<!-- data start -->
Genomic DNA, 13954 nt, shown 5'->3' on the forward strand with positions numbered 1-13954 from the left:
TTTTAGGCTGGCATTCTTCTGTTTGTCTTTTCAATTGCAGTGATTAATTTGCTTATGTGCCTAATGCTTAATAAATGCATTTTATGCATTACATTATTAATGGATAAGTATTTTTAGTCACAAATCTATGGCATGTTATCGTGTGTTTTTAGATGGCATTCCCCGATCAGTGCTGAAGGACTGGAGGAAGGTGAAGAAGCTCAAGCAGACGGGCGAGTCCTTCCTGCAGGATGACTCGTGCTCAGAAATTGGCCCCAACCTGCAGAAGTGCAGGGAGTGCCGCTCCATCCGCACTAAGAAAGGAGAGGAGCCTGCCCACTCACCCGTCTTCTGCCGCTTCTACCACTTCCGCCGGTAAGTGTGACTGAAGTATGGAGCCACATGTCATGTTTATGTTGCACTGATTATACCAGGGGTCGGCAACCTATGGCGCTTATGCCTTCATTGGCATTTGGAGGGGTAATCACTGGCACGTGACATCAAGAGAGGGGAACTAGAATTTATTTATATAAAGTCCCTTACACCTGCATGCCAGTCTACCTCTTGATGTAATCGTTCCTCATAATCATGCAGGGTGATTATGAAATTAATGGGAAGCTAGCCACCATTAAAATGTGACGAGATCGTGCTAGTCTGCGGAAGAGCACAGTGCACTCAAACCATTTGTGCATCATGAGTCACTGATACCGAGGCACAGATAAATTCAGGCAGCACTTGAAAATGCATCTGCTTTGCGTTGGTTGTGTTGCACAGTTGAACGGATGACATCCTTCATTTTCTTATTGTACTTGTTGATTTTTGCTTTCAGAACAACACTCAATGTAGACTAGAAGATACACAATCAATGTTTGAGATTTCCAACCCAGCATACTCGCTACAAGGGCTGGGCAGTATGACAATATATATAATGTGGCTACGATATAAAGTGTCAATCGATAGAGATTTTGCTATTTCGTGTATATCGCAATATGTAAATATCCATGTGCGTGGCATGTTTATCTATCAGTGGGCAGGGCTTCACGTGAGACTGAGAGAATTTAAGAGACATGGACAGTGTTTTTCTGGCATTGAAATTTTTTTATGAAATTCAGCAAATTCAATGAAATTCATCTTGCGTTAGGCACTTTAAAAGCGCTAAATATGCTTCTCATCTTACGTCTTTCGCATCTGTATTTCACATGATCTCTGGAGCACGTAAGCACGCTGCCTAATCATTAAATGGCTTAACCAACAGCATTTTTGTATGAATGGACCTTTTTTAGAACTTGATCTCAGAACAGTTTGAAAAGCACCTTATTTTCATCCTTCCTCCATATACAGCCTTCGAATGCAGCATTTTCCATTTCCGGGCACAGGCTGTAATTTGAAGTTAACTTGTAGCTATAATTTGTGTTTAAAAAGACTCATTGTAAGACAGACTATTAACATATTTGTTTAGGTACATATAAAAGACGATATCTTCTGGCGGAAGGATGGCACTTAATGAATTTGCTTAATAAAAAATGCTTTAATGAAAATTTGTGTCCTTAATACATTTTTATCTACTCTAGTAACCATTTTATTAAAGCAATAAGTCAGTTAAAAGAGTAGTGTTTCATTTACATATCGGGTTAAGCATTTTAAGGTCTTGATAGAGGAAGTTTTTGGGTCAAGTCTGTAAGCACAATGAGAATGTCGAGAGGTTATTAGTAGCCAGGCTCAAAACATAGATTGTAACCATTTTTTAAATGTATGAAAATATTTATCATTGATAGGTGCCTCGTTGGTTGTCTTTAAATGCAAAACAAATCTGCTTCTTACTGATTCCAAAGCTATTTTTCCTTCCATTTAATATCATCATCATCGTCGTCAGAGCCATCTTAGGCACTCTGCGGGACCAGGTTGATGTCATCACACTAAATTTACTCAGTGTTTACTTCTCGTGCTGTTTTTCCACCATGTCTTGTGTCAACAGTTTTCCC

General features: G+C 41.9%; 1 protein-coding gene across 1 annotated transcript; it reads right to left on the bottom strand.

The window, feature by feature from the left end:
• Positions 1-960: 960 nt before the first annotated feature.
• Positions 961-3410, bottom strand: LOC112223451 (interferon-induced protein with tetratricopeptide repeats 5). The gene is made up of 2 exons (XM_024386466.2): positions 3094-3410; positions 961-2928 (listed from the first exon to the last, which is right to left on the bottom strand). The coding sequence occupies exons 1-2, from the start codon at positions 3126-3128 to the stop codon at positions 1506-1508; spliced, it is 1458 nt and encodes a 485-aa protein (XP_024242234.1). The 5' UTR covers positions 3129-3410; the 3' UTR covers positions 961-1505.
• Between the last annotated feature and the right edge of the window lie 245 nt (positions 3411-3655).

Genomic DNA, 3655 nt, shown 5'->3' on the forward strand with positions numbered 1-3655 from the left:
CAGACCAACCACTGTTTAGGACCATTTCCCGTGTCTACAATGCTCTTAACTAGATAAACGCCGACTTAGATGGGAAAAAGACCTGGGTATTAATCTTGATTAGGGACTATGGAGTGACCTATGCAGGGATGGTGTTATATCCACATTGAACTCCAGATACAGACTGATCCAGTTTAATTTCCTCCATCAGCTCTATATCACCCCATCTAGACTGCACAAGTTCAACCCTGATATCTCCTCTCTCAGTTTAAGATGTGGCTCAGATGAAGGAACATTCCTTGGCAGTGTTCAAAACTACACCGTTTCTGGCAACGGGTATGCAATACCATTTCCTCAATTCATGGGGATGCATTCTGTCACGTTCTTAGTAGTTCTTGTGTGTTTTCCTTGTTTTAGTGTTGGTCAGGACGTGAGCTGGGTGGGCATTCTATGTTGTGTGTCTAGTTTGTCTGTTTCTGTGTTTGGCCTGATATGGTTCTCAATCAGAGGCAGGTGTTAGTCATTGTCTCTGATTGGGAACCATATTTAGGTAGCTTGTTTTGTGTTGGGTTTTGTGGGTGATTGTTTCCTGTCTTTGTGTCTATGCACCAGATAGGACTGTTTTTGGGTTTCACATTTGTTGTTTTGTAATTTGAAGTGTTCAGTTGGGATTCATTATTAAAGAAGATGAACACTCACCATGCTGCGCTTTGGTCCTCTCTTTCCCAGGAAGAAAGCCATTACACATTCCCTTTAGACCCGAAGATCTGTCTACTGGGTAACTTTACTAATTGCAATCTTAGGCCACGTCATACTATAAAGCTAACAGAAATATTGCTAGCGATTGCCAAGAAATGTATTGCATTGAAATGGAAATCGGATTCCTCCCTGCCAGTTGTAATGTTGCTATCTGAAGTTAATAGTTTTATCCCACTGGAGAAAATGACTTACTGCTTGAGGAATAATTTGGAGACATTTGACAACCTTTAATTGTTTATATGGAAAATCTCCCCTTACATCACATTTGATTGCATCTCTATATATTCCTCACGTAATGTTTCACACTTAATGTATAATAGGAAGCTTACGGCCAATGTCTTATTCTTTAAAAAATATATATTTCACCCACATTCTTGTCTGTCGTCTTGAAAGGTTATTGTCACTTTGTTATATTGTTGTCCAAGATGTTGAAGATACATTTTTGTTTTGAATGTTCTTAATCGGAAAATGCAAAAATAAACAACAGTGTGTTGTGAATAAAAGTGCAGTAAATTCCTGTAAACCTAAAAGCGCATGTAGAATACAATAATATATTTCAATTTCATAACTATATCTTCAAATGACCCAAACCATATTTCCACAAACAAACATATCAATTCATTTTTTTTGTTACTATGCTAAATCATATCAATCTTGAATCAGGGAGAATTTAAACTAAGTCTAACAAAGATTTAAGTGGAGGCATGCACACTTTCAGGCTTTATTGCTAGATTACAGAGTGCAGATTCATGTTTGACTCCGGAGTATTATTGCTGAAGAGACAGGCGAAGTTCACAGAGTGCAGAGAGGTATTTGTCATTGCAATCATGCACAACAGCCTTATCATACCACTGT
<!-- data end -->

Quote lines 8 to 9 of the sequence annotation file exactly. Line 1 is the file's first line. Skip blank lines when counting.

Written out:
Genomic DNA, 3655 nt, shown 5'->3' on the forward strand with positions numbered 1-3655 from the left:
CAGACCAACCACTGTTTAGGACCATTTCCCGTGTCTACAATGCTCTTAACTAGATAAACGCCGACTTAGATGGGAAAAAGACCTGGGTATTAATCTTGATTAGGGACTATGGAGTGACCTATGCAGGGATGGTGTTATATCCACATTGAACTCCAGATACAGACTGATCCAGTTTAATTTCCTCCATCAGCTCTATATCACCCCATCTAGACTGCACAAGTTCAACCCTGATATCTCCTCTCTCAGTTTAAGATGTGGCTCAGATGAAGGAACATTCCTTGGCAGTGTTCAAAACTACACCGTTTCTGGCAACGGGTATGCAATACCATTTCCTCAATTCATGGGGATGCATTCTGTCACGTTCTTAGTAGTTCTTGTGTGTTTTCCTTGTTTTAGTGTTGGTCAGGACGTGAGCTGGGTGGGCATTCTATGTTGTGTGTCTAGTTTGTCTGTTTCTGTGTTTGGCCTGATATGGTTCTCAATCAGAGGCAGGTGTTAGTCATTGTCTCTGATTGGGAACCATATTTAGGTAGCTTGTTTTGTGTTGGGTTTTGTGGGTGATTGTTTCCTGTCTTTGTGTCTATGCACCAGATAGGACTGTTTTTGGGTTTCACATTTGTTGTTTTGTAATTTGAAGTGTTCAGTTGGGATTCATTATTAAAGAAGATGAACACTCACCATGCTGCGCTTTGGTCCTCTCTTTCCCAGGAAGAAAGCCATTACACATTCCCTTTAGACCCGAAGATCTGTCTACTGGGTAACTTTACTAATTGCAATCTTAGGCCACGTCATACTATAAAGCTAACAGAAATATTGCTAGCGATTGCCAAGAAATGTATTGCATTGAAATGGAAATCGGATTCCTCCCTGCCAGTTGTAATGTTGCTATCTGAAGTTAATAGTTTTATCCCACTGGAGAAAATGACTTACTGCTTGAGGAATAATTTGGAGACATTTGACAACCTTTAATTGTTTATATGGAAAATCTCCCCTTACATCACATTTGATTGCATCTCTATATATTCCTCACGTAATGTTTCACACTTAATGTATAATAGGAAGCTTACGGCCAATGTCTTATTCTTTAAAAAATATATATTTCACCCACATTCTTGTCTGTCGTCTTGAAAGGTTATTGTCACTTTGTTATATTGTTGTCCAAGATGTTGAAGATACATTTTTGTTTTGAATGTTCTTAATCGGAAAATGCAAAAATAAACAACAGTGTGTTGTGAATAAAAGTGCAGTAAATTCCTGTAAACCTAAAAGCGCATGTAGAATACAATAATATATTTCAATTTCATAACTATATCTTCAAATGACCCAAACCATATTTCCACAAACAAACATATCAATTCATTTTTTTTGTTACTATGCTAAATCATATCAATCTTGAATCAGGGAGAATTTAAACTAAGTCTAACAAAGATTTAAGTGGAGGCATGCACACTTTCAGGCTTTATTGCTAGATTACAGAGTGCAGATTCATGTTTGACTCCGGAGTATTATTGCTGAAGAGACAGGCGAAGTTCACAGAGTGCAGAGAGGTATTTGTCATTGCAATCATGCACAACAGCCTTATCATACCACTGT